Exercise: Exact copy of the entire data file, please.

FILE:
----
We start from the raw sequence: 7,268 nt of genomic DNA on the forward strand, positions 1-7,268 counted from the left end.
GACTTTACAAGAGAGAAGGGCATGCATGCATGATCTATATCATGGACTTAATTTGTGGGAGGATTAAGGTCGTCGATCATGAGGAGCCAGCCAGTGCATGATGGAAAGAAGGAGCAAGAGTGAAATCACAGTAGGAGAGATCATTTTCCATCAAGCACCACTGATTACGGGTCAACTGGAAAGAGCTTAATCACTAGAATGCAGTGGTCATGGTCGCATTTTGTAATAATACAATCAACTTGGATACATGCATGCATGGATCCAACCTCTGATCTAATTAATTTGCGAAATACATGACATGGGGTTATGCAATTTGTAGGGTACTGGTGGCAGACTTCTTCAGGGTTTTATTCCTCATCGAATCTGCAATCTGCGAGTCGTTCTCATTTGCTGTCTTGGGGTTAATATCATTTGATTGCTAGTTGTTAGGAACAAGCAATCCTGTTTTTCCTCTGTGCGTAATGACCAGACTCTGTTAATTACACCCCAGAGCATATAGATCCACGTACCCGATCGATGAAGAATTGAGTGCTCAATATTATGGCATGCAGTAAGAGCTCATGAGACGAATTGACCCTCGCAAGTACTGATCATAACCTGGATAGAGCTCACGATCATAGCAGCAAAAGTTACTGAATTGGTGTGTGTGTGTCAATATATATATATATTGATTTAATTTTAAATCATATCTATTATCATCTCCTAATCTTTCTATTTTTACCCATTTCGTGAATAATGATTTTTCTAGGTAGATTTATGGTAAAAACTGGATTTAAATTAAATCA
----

We start from the raw sequence: 7,268 nt of genomic DNA on the forward strand, positions 1-7,268 counted from the left end.
GACTTTACAAGAGAGAAGGGCATGCATGCATGATCTATATCATGGACTTAATTTGTGGGAGGATTAAGGTCGTCGATCATGAGGAGCCAGCCAGTGCATGATGGAAAGAAGGAGCAAGAGTGAAATCACAGTAGGAGAGATCATTTTCCATCAAGCACCACTGATTACGGGTCAACTGGAAAGAGCTTAATCACTAGAATGCAGTGGTCATGGTCGCATTTTGTAATAATACAATCAACTTGGATACATGCATGCATGGATCCAACCTCTGATCTAATTAATTTGCGAAATACATGACATGGGGTTATGCAATTTGTAGGGTACTGGTGGCAGACTTCTTCAGGGTTTTATTCCTCATCGAATCTGCAATCTGCGAGTCGTTCTCATTTGCTGTCTTGGGGTTAATATCATTTGATTGCTAGTTGTTAGGAACAAGCAATCCTGTTTTTCCTCTGTGCGTAATGACCAGACTCTGTTAATTACACCCCAGAGCATATAGATCCACGTACCCGATCGATGAAGAATTGAGTGCTCAATATTATGGCATGCAGTAAGAGCTCATGAGACGAATTGACCCTCGCAAGTACTGATCATAACCTGGATAGAGCTCACGATCATAGCAGCAAAAGTTACTGAATTGGTGTGTGTGTGTCAATATATATATATATTGATTTAATTTTAAATCATATCTATTATCATCTCCTAATCTTTCTATTTTTACCCATTTCGTGAATAATGATTTTTCTAGGTAGATTTATGGTAAAAACTGGATTTAAATTAAATCA